(p. 6) The closest thing to a unified explanation for these problems is a mirror image of what made the 1930s so important. Then, the United States was vastly increasing its productive capacity, as Mr. Field argued in his recent book, "A Great Leap Forward." Partly because the Depression was eliminating inefficiencies but mostly because of the emergence of new technologies, the economy was adding muscle and shedding fat. Those changes, combined with the vast industrialization for World War II, made possible the postwar boom.

In recent years, on the other hand, the economy has not done an especially good job of building its productive capacity. Yes, innovations like the iPad and Twitter have altered daily life. And, yes, companies have figured out how to produce just as many goods and services with fewer workers. But the country has not developed any major new industries that employ large and growing numbers of workers.

For the full commentary, see:

DAVID LEONHARDT. "The Depression: If Only Things Were That Good." The New York Times, SundayReview Section (Sun., October 9, 2011): 1 & 6.

(Note: ellipsis added.)

(Note: online version of the commentary is dated October 8, 2011.)

Book discussed:

Field, Alexander J. A Great Leap Forward: 1930s Depression and U.S. Economic Growth, Yale Series in Economic and Financial History. New Haven, CT: Yale University Press, 2011.

July 15, 2012

Hitchens Adds to the Case Against Woodrow Wilson


Source of book image:

Reading the review quoted below, reminded me of how much I will miss Christopher Hitchens.

(p. 12) If General Pershing's fresh and plucky troops had not reached the scene in the closing stages of the bloodbath, universal exhaustion would almost certainly have compelled an earlier armistice, on less savage terms. Without President Wilson's intervention, the incensed and traumatized French would never have been able to impose terms of humiliation on Germany; the very terms that Hitler was to reverse, by such relentless means, a matter of two decades later. In this light, the great American socialist Eugene V. Debs, who publicly opposed the war and was kept in prison by a vindictive Wilson until long after its ending, looks like a prescient hero. Indeed, so do many of the antiwar militants to whose often-buried record Hochschild has done honor. (Unsentimental to the last, though, he shows that many of them went on to lose or waste their lives on Bolshevism, the other great mutant system to emerge from the abattoir.) This is a book to make one feel deeply and painfully, and also to think hard.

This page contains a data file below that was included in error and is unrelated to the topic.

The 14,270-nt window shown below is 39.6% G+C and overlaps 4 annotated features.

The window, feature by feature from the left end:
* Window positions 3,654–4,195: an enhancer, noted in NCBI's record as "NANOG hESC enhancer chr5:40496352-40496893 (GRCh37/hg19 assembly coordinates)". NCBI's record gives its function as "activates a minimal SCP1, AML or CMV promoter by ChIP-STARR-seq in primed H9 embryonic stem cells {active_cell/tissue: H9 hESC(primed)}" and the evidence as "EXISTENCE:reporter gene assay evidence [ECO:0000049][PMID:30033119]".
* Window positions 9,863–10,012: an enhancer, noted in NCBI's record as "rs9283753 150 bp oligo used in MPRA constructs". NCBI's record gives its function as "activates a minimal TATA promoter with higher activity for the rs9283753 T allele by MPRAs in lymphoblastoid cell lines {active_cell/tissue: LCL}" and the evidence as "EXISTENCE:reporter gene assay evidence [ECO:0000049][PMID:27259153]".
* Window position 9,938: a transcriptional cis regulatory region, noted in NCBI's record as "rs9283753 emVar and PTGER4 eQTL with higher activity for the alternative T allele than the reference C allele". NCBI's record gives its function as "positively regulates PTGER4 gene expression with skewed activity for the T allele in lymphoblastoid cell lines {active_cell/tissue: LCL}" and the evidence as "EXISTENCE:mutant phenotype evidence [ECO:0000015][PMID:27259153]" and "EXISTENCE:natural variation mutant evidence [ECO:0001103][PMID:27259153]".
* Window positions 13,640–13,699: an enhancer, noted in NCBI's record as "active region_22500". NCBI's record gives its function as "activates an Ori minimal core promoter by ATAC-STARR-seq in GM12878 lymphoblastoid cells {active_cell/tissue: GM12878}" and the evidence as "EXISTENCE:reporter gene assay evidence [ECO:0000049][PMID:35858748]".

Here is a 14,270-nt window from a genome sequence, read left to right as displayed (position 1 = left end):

For the full review, see:

CHRISTOPHER HITCHENS. "Mortal Debate." The New York Times Book Review (Sun., May 15, 2011): 1 & 12.

(Note: the online version of the review has the date May 13, 2011, and has the title "The Pacifists and the Trenches.")

The book under review is:

Hochschild, Adam. To End All Wars: A Story of Loyalty and Rebellion, 1914-1918. New York: Houghton Mifflin Harcourt Publishing Co., 2011.

July 11, 2012

Muckraking Friend of Teddy Roosevelt and Woodrow Wilson Was "Intrigued by Mussolini" and "Captivated by Lenin"


Source of book image:

(p. 29) As one of the original "muckrakers," Steffens wrote newspaper and magazine exposés that gave journalism a new purpose, . . .

. . .

He learned to write and to invest, and within nine years was the managing editor of McClure's, one of the most popular and prestigious magazines in the country.

He was, as usual, in the right place at the right time. Volatile Sam McClure was transforming his namesake publication into a journal that would rip the veil from American life, forcing readers to confront the corruption that had seeped into every seam of their democracy. The January 1903 issue alone featured an installment of Ida Tarbell's groundbreaking history of the Standard Oil Company; . . .

. . .

He managed to remain friends with Roosevelt and then Woodrow Wilson . . .

. . .

Intrigued by Mussolini, Steffens was captivated by Lenin, whom he interviewed briefly during the revolution. He became one of the first of that sad little band of Western intellectuals who fell head over heels for the Soviet Union. Unlike most of them, he did not deny the stories of atrocities leaking out of the workers' paradise. Even more chilling, he simply believed them necessary to bring about the great changes to come. He never wavered from his infamous first impression of the U.S.S.R., "I have seen the future, and it works." Instead, living comfortably on money he made from the stock market, he insisted that "nothing must jar our perfect loyalty to the party and its leaders," and that "the notion of liberty . . . is false, a hangover from our Western tyranny."

For the full review, see:

KEVIN BAKER. "Lincoln Steffens: Muckraker's Progress." The New York Times Book Review (Sun., May 15, 2011): 29.

(Note: ellipses added except for the one inside the last quoted paragraph.)

(Note: the online version of the article has the date May 13, 2011.)

The book under review is:

Hartshorn, Peter. I Have Seen the Future: A Life of Lincoln Steffens. Berkeley, CA: Counterpoint, 2011.

June 15, 2012

Hatfields and McCoys Show that Idleness Begets Violence


Kevin Costner as the patriarch of the Hatfield clan on the HBO miniseries. Source of photo:

Kevin Costner plausibly suggests that when the productive activities of capitalism and entrepreneurship are not available or sought, people are more likely to let annoyances lead to violence:

(p. 15) Q. What was the root of the feud?